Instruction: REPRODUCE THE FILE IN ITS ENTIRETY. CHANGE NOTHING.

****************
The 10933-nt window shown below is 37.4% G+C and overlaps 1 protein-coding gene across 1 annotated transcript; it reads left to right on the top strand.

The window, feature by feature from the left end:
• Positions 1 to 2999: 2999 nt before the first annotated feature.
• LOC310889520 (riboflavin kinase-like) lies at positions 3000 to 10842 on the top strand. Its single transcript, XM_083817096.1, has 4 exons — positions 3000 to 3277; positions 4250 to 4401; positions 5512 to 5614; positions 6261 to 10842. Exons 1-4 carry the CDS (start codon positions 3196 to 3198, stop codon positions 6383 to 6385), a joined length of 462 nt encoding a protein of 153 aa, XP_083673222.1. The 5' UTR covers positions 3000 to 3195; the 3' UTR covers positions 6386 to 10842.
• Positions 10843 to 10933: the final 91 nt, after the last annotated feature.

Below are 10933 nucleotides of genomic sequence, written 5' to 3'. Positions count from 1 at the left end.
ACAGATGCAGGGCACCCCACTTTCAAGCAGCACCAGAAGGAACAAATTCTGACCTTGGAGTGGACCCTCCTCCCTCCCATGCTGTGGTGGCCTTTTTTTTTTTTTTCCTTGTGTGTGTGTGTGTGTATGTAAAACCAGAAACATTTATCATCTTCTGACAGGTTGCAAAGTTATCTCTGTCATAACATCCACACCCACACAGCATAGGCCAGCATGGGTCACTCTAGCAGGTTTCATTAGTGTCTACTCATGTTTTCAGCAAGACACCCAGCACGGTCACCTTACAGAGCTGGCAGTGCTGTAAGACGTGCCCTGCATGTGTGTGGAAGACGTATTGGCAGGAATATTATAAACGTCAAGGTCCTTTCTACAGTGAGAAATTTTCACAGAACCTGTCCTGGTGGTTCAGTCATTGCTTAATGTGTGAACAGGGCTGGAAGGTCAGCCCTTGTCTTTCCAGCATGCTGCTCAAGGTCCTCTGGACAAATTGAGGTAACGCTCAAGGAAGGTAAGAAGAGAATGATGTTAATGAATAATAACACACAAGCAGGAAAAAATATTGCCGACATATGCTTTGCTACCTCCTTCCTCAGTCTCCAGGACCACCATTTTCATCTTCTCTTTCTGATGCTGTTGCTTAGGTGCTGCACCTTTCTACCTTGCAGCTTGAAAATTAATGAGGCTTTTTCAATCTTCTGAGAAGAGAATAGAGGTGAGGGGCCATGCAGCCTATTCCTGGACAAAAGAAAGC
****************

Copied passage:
The 10933-nt window shown below is 37.4% G+C and overlaps 1 protein-coding gene across 1 annotated transcript; it reads left to right on the top strand.

The window, feature by feature from the left end:
• Positions 1 to 2999: 2999 nt before the first annotated feature.
• LOC310889520 (riboflavin kinase-like) lies at positions 3000 to 10842 on the top strand. Its single transcript, XM_083817096.1, has 4 exons — positions 3000 to 3277; positions 4250 to 4401; positions 5512 to 5614; positions 6261 to 10842. Exons 1-4 carry the CDS (start codon positions 3196 to 3198, stop codon positions 6383 to 6385), a joined length of 462 nt encoding a protein of 153 aa, XP_083673222.1. The 5' UTR covers positions 3000 to 3195; the 3' UTR covers positions 6386 to 10842.
• Positions 10843 to 10933: the final 91 nt, after the last annotated feature.

Below are 10933 nucleotides of genomic sequence, written 5' to 3'. Positions count from 1 at the left end.
ACAGATGCAGGGCACCCCACTTTCAAGCAGCACCAGAAGGAACAAATTCTGACCTTGGAGTGGACCCTCCTCCCTCCCATGCTGTGGTGGCCTTTTTTTTTTTTTTCCTTGTGTGTGTGTGTGTGTATGTAAAACCAGAAACATTTATCATCTTCTGACAGGTTGCAAAGTTATCTCTGTCATAACATCCACACCCACACAGCATAGGCCAGCATGGGTCACTCTAGCAGGTTTCATTAGTGTCTACTCATGTTTTCAGCAAGACACCCAGCACGGTCACCTTACAGAGCTGGCAGTGCTGTAAGACGTGCCCTGCATGTGTGTGGAAGACGTATTGGCAGGAATATTATAAACGTCAAGGTCCTTTCTACAGTGAGAAATTTTCACAGAACCTGTCCTGGTGGTTCAGTCATTGCTTAATGTGTGAACAGGGCTGGAAGGTCAGCCCTTGTCTTTCCAGCATGCTGCTCAAGGTCCTCTGGACAAATTGAGGTAACGCTCAAGGAAGGTAAGAAGAGAATGATGTTAATGAATAATAACACACAAGCAGGAAAAAATATTGCCGACATATGCTTTGCTACCTCCTTCCTCAGTCTCCAGGACCACCATTTTCATCTTCTCTTTCTGATGCTGTTGCTTAGGTGCTGCACCTTTCTACCTTGCAGCTTGAAAATTAATGAGGCTTTTTCAATCTTCTGAGAAGAGAATAGAGGTGAGGGGCCATGCAGCCTATTCCTGGACAAAAGAAAGC